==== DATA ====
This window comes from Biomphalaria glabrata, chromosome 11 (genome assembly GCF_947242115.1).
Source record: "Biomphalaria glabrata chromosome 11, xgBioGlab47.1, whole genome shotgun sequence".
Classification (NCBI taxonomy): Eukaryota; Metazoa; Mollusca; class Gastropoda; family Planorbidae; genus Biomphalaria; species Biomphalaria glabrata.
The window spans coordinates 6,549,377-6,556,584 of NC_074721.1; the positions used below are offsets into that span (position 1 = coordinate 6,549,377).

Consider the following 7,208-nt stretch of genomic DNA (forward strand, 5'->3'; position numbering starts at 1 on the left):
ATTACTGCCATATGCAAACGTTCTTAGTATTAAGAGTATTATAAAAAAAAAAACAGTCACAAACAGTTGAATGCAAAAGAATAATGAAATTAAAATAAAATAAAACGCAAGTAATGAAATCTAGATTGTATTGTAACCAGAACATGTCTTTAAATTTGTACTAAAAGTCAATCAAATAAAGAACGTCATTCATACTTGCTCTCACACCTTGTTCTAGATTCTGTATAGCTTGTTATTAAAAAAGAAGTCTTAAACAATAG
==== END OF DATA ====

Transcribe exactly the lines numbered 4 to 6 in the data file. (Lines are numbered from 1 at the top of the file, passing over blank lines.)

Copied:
The window spans coordinates 6,549,377-6,556,584 of NC_074721.1; the positions used below are offsets into that span (position 1 = coordinate 6,549,377).

Consider the following 7,208-nt stretch of genomic DNA (forward strand, 5'->3'; position numbering starts at 1 on the left):
ATTACTGCCATATGCAAACGTTCTTAGTATTAAGAGTATTATAAAAAAAAAAACAGTCACAAACAGTTGAATGCAAAAGAATAATGAAATTAAAATAAAATAAAACGCAAGTAATGAAATCTAGATTGTATTGTAACCAGAACATGTCTTTAAATTTGTACTAAAAGTCAATCAAATAAAGAACGTCATTCATACTTGCTCTCACACCTTGTTCTAGATTCTGTATAGCTTGTTATTAAAAAAGAAGTCTTAAACAATAG